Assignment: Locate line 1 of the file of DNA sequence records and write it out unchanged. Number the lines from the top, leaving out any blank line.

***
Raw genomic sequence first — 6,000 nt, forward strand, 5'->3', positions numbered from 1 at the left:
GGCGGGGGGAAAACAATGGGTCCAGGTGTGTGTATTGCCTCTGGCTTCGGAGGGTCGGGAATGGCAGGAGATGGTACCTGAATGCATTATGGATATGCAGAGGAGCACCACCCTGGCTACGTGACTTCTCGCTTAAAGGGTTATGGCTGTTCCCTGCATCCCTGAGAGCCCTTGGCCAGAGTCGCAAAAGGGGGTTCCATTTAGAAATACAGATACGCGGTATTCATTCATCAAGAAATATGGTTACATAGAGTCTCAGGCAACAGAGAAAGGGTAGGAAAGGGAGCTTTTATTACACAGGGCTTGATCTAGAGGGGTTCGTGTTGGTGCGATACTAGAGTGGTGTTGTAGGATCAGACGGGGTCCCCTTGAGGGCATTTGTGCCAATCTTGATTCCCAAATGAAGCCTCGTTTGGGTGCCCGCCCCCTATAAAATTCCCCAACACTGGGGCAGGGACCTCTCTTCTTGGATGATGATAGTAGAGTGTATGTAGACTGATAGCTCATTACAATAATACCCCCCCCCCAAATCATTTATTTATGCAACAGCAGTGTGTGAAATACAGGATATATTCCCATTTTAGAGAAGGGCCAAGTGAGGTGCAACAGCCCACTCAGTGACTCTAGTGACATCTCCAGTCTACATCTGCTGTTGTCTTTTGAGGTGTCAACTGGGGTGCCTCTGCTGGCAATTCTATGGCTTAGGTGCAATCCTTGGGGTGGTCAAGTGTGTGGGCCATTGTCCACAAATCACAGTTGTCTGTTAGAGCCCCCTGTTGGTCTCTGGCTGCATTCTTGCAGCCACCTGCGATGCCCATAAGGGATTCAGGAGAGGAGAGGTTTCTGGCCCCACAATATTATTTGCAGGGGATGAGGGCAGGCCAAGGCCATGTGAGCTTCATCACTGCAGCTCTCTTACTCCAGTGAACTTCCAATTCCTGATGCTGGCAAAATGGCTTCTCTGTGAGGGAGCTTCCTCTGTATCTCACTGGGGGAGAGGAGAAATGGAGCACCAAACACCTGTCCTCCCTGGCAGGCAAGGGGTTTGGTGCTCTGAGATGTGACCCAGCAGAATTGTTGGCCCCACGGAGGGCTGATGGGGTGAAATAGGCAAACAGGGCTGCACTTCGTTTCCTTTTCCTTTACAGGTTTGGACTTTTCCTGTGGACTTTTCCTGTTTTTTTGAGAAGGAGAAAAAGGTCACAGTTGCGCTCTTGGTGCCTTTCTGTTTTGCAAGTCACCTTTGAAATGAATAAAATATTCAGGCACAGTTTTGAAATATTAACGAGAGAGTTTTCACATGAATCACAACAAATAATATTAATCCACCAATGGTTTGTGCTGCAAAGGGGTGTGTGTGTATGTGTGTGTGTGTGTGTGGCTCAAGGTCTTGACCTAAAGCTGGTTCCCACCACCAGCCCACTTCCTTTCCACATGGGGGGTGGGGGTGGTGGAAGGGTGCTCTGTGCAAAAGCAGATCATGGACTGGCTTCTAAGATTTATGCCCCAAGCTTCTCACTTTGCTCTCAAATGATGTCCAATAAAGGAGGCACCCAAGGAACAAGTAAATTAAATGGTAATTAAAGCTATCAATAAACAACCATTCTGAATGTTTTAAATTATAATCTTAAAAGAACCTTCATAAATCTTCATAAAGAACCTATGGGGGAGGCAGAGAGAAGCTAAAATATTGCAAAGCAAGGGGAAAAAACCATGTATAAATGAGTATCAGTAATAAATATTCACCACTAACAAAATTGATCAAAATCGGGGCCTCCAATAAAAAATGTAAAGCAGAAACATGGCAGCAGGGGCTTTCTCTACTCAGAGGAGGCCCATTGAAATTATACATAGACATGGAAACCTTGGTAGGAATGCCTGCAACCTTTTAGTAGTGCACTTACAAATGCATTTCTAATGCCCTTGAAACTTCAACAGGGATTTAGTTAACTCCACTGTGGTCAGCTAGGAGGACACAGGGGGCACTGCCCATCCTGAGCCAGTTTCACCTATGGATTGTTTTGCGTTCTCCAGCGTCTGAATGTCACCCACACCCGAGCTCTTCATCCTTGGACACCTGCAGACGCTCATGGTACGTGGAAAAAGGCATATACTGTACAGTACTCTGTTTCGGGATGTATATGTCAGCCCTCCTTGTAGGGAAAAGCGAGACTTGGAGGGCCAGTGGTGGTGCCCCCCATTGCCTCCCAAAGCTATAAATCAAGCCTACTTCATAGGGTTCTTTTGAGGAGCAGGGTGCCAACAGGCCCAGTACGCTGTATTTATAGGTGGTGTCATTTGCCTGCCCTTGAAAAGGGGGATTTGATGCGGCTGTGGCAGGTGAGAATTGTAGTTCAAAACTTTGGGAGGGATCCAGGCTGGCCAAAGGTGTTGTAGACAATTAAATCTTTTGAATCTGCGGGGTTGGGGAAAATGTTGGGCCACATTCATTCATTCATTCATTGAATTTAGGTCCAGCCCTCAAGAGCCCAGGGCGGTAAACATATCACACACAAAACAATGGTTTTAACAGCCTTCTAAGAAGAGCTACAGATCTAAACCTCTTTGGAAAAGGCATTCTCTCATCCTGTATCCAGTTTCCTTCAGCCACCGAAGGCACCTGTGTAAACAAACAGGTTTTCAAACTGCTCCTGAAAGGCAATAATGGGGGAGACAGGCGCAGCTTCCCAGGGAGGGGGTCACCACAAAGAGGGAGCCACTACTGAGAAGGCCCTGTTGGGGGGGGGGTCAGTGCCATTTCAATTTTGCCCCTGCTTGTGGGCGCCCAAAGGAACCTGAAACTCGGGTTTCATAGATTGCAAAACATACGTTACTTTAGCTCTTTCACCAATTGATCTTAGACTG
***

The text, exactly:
Raw genomic sequence first — 6,000 nt, forward strand, 5'->3', positions numbered from 1 at the left: